Chef Wakiya's lecture began with the cooking demonstration of stock, which is a Chinese representative dashi in Chinese food. He explained that adding kombu as one of the ingredients in addition to Jin hua huo tui, pork shin meat, and old chicken (ro-chi) and that umami was significantly enhanced with the synergy effect between the inosinate in the pork ribs and chicken and the glutamate in the Jinhua ham and kombu, enabling him to make tastier Jinhua shan tang soup stock. Furthermore, participants tasted it.
Next, he performed a cooking demonstration for two ways of cooking for Edomae conger eel; "Dried conger eel scented with szechuan pepper and baiju" and "Oil-grilled conger eel scented with szechuan pepper and orange peel." Using them, he showed how to make "Chinese rice porridge with umami of two kinds of conger eel." The venue was filled with the participants' voices of admiration for his cutting edge idea to use grown ingredients and technique.

The last demonstration on the stage was Mr. Hiroshi Yamaguchi, General Manager/Executive Chef of "Kobe Kitano Hotel." Though Mr. Shota Sasaki, head chef of "mikuni MARUNOUCHI" was unable to attend the lecture, he delivered his message and explained about his selection: Akikawa beef, Takinogawa burdock and mushrooms.
In the lecture, he allowed participants to experience their first-ever taste of slow-cooked Akikawa beef that provided a tender texture with umami. He realized a synergistic effect combining the slow-cooked beef and powdered mushroom originating from Tokyo. The venue was filled with high praise from the participants not only for his gorgeous and magical French cooking technique, but also for his cooking method based on scientific evidence.

Afterwards, everyone sampled Chef Murata's "White chawanmushi (steamed egg hotchpotch) -With new style dashi and Edo vegetable Kanamachi turnip-," Chef Wakiya's "Chinese rice porridge with umami of two kinds of conger eel." and Chef Yamaguchi's "Slow-cooked Akikawa beef and Tokyo mushroom poudre." After all participants sampled, the venue was filled with voices of admiration for the dishes extracted by umami.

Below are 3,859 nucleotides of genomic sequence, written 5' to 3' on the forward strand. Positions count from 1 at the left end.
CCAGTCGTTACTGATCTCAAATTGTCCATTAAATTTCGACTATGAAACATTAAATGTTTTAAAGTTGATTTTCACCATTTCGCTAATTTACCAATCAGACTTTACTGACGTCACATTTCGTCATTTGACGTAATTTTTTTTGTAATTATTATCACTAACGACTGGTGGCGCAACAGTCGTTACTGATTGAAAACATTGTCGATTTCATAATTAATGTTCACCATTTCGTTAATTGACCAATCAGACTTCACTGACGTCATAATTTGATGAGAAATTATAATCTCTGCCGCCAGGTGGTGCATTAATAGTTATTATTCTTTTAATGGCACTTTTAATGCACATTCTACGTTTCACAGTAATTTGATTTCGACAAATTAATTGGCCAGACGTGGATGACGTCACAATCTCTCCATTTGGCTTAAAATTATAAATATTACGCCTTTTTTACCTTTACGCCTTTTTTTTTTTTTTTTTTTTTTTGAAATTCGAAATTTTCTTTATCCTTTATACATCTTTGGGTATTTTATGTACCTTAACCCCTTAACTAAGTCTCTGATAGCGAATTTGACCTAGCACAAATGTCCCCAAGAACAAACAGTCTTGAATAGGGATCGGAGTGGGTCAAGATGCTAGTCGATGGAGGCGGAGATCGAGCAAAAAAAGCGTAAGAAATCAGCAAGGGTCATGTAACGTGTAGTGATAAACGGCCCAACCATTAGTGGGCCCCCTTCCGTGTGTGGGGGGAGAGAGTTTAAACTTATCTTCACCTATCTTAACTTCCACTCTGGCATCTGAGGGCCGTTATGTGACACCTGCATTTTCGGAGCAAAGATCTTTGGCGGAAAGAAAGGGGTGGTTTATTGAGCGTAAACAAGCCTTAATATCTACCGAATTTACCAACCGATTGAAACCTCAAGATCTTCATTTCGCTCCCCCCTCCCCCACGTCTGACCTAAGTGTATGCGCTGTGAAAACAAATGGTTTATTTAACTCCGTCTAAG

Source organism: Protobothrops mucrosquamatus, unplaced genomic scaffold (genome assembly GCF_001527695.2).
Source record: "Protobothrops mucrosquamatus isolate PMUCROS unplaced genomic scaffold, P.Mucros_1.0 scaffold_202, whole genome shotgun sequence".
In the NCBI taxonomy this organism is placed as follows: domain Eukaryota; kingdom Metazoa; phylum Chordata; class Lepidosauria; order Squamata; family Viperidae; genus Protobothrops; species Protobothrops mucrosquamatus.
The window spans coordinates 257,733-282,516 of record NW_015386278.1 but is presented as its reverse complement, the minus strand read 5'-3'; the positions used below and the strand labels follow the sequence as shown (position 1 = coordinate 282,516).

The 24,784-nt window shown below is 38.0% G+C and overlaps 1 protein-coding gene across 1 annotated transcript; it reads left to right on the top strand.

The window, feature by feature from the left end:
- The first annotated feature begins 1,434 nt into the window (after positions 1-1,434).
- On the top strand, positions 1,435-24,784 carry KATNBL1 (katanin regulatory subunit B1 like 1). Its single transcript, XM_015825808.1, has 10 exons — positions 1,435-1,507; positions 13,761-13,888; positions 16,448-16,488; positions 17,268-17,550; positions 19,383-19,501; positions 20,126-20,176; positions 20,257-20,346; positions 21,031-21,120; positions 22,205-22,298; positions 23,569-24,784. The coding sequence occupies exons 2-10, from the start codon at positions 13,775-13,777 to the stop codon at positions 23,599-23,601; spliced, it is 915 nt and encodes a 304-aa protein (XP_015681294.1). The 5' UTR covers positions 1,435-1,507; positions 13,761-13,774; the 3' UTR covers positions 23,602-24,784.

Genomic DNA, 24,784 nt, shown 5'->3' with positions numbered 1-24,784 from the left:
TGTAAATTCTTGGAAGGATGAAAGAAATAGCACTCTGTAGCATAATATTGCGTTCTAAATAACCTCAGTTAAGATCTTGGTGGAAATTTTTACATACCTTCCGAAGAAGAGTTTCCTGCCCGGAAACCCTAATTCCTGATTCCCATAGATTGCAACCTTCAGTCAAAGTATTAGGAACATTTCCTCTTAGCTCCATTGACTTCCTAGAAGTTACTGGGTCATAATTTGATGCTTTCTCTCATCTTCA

In the following umami talk by Japanese chef, Ms. Saiko Izawa who is working actively in Sao Paulo, Brazil gave a lecture titled "South American chefs learning about and making good use of umami."
In her lecture, she explained that traditional Brazilian dishes use umami empirically, however Brazilian chefs have little knowledge on umami and have no opportunity to learn about it. Once they understand what umami is, they may create stunning dishes." She also introduced Faijoada, traditional Brazilian dish and various umami rich ingredients and talked about the future expectation of Brazilian cuisine.

Soon afterward, the panel discussion commenced with Dr. Ninomiya as MC, Messrs. Murata, Wakiya, Yamaguchi and Dr. Hidemi Sato, visiting professor of the Food science faculty in the Nippon Veterinary and Life Science University. First, Dr. Sato shared her impression and comments on the demonstration of the three chefs' using scientific data.
As for Mr. Murata's demonstration, she mentioned that he was very perceptive in recognizing the aroma of Japanese dishes as one that is universal. To express aroma without resistance, he used soy milk and created white chawanmushi.
As for Mr. Wakiya's, she was impressed with his professional technique of using oil as a cover for simmering conger eel. Since various umami ingredients were used, she had no idea how his dish would taste; however, she was very surprised to find the dish tasted unexpectedly refreshing. As for Chef Yamaguchi's presentation, she commented that "Mr. Yamaguchi disassembled umami in his dish and rebuilt it in order to realize his vision in the pursuit of creating delicious beef. She also mentioned that he expressed it by the synergistic effect of combining the flavors of umami-rich, tender beef and champignon."
Dr. Ninomiya asked each chef how they came to know umami and how their dish changed with their knowledge on umami. The three chefs talked about their experience and answered the questions from participants.

Finally, the Umami Lecture was completed with the closing speech by Toshihide Nishimura, vice chairman of the Umami Information Center, after introduction of the assistants who helped with the lecture and faculty members and students of Hana Cooking College.

On the day of the lecture, 125 people participated at the venue in Tokai Cooking and Confectionery College. Participants shared many positive evaluations with us, such as "We were able to gain good understanding of umami, which is common in Japanese dish, Chinese dish, and French dish," "We enjoyed the lecture about Brazilian cuisine which is hardly available in Japan." "We got similar impression with Dr. Sato's comment." " We enjoyed tasty food made by top chefs by utilizing umami," and "We would love for this to be held again," etc.

The Umami Information Center will continue to promote these activities in order to promote understanding and dissemination of umami. We thank you in advance for your continuous support.